5. How does a talk station create a consistent product -- a "more of what you came for" lineup -- while carrying syndication? Can a station with partially, or even entirely, syndicated lineups be consistent?
The deep dive answer is one we must reserve for clients. Our clients place a top priority on this information. Each station is unique, each city has a special history. It is possible, although very challenging, to integrate syndicated programming creatively to come up with a strong, singular, cuming entity. But it can be done. The keys are careful selection of syndicated programs and a very disciplined, skilled approach to overall production values.
6. One of the effects of the Internet is that there's now entertainment and information available that's not just customizable but addresses every possible niche interest. If someone only wants to read or hear or watch things that are specifically relevant to their interests -- maybe they're into reality TV talk, or science, or more wonk-y political talk than "regular" talk radio offers -- they can do that, or they can take just pieces of a station's offerings through a podcast (sans commercials). What can terrestrial radio do to retain its relevancy in that case? Do you think there's any chance that niche offerings will significantly dent the overall audience numbers for talk radio, and is there room for niche broadcast talk formats to compete in that realm?
People have always only read or watched things that are relevant to their interests. If they don't like something, they don't watch it. There has always been vast choice, just in different forms. New York City used to have 10, 10 daily newspapers each with columnists, sections, regional splits. There maybe 1000 channels on your cable but you watch 5-10 shows a week, that's it. More choice doesn't mean you have more time. It means a radio station has to work harder to win the time competition.
7. What are you listening to -- non-clients, please -- these days? What's good radio to you as a listener, not just as a consultant/expert?
Howard Stern. Z-100---a station that is better every day. Hal Jackson on WBLS.
8. How, if at all, has being a father changed your outlook on business or life?
It is stunning how poorly all newsroom operations in every medium cover schools, parenting, and the needs of working families. It's as though what constitutes news was established in 1968 and has never changed. What an opportunity missed.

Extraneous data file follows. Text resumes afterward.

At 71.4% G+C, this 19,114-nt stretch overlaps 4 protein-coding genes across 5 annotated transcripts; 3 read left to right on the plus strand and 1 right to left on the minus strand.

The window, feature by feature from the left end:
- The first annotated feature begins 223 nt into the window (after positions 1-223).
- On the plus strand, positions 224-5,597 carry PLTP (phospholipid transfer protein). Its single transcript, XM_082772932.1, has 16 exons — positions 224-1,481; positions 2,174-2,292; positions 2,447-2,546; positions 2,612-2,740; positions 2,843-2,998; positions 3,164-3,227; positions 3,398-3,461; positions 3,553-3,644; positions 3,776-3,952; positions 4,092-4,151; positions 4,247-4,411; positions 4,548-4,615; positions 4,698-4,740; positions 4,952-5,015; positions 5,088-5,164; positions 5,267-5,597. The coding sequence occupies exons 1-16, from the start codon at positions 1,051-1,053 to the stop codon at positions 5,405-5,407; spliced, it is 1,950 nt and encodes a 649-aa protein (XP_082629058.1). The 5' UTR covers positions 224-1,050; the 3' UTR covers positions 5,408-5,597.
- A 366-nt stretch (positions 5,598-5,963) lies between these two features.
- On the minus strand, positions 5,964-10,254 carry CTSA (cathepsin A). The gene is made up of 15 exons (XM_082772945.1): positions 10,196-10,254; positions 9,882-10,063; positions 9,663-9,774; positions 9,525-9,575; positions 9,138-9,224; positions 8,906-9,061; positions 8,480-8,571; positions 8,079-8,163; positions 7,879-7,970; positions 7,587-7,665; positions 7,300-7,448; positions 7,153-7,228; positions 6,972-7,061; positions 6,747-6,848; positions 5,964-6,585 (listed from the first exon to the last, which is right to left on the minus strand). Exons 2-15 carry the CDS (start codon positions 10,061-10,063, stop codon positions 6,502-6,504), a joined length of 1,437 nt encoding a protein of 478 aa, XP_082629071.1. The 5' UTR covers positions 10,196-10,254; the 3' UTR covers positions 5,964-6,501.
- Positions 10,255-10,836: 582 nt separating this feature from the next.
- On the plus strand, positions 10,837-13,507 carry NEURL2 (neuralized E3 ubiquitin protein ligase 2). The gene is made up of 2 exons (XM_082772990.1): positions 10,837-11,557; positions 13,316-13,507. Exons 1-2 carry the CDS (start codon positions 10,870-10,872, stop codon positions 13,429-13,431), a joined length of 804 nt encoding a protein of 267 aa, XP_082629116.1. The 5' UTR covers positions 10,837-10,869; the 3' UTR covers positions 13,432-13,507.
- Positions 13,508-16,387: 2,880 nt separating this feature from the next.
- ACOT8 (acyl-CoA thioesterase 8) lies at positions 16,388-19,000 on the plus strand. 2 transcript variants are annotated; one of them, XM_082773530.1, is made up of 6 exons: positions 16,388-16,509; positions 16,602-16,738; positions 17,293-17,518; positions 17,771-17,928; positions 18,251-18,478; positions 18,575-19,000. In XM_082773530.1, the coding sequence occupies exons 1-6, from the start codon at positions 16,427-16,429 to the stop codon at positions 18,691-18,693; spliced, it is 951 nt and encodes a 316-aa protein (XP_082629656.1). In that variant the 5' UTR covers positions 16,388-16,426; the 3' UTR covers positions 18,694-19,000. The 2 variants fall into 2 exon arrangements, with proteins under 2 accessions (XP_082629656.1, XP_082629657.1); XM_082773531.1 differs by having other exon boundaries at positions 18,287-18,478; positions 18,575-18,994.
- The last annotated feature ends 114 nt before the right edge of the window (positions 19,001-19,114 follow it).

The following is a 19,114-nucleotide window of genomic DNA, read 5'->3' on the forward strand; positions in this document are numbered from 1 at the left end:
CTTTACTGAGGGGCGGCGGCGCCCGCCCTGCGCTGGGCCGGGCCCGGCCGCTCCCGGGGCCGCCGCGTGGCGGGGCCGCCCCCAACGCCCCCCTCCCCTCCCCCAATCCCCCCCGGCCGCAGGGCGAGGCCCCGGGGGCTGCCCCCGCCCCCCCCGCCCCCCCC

9. Back in the day, you counseled programmers to "go to the mall" and observe and mingle with "real people" -- the audience -- to better understand what listeners are really concerned about. In 2012, how do you think PDs and hosts should get that connection with their listeners' concerns -- does social media (Facebook, Twitter, Pinterest) play a role in that?
I discovered the phenomenon of online "WebStars" in May 2007 by studying what people watched online. Professional, slick videos generated by media companies and ad agencies were largely not watched. The kid in the basement pouring out his or her heart and talent would get over 1,000,000 views every single time. Wow. The crowd was watching a new group of stars on a new stage. At that time neither the stars nor brands were aware of the phenomenon. It didn't take a rocket scientist to see it; thank God I was an English major.
My investors and I started a company, Hitviews, that placed brand product into user generated video content. Clients included Timberland, Pepsi, CBS Television Network (a genius there named Stephanie Gaines saw the power of this medium immediately while her radio colleagues were all scared), US Government, TiVo and many many others you've heard of. The company generated over 35,000,000 organic views.
Message: Pay attention to where the crowd goes. Respect the crowd online or in the mall.
10. What do you tell hosts who are out of work right now -- what things should an unemployed talent be doing to get work at a time when layoffs are more common than hiring? Is there a future for them in radio?
Do not whine. Do not copy other hosts. Find your own voice and be proud of it.